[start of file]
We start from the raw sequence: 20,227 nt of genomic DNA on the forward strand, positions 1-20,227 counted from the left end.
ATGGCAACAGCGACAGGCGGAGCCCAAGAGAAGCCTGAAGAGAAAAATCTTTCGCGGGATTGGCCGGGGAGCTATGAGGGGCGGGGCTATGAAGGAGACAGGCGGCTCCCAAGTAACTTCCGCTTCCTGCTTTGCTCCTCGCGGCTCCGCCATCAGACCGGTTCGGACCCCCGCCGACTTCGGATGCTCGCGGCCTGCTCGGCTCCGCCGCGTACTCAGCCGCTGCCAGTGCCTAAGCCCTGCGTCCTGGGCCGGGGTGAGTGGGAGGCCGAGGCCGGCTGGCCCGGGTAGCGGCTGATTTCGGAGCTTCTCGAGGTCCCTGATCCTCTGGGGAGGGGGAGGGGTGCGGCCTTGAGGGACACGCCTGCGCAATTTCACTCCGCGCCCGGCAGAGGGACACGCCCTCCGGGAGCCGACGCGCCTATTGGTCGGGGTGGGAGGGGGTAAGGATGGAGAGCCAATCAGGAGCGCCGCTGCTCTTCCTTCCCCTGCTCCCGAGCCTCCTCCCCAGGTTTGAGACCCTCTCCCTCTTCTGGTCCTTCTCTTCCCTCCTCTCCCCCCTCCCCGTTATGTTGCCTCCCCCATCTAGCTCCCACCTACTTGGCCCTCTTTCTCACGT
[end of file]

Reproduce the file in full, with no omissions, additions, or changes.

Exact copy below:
We start from the raw sequence: 20,227 nt of genomic DNA on the forward strand, positions 1-20,227 counted from the left end.
ATGGCAACAGCGACAGGCGGAGCCCAAGAGAAGCCTGAAGAGAAAAATCTTTCGCGGGATTGGCCGGGGAGCTATGAGGGGCGGGGCTATGAAGGAGACAGGCGGCTCCCAAGTAACTTCCGCTTCCTGCTTTGCTCCTCGCGGCTCCGCCATCAGACCGGTTCGGACCCCCGCCGACTTCGGATGCTCGCGGCCTGCTCGGCTCCGCCGCGTACTCAGCCGCTGCCAGTGCCTAAGCCCTGCGTCCTGGGCCGGGGTGAGTGGGAGGCCGAGGCCGGCTGGCCCGGGTAGCGGCTGATTTCGGAGCTTCTCGAGGTCCCTGATCCTCTGGGGAGGGGGAGGGGTGCGGCCTTGAGGGACACGCCTGCGCAATTTCACTCCGCGCCCGGCAGAGGGACACGCCCTCCGGGAGCCGACGCGCCTATTGGTCGGGGTGGGAGGGGGTAAGGATGGAGAGCCAATCAGGAGCGCCGCTGCTCTTCCTTCCCCTGCTCCCGAGCCTCCTCCCCAGGTTTGAGACCCTCTCCCTCTTCTGGTCCTTCTCTTCCCTCCTCTCCCCCCTCCCCGTTATGTTGCCTCCCCCATCTAGCTCCCACCTACTTGGCCCTCTTTCTCACGT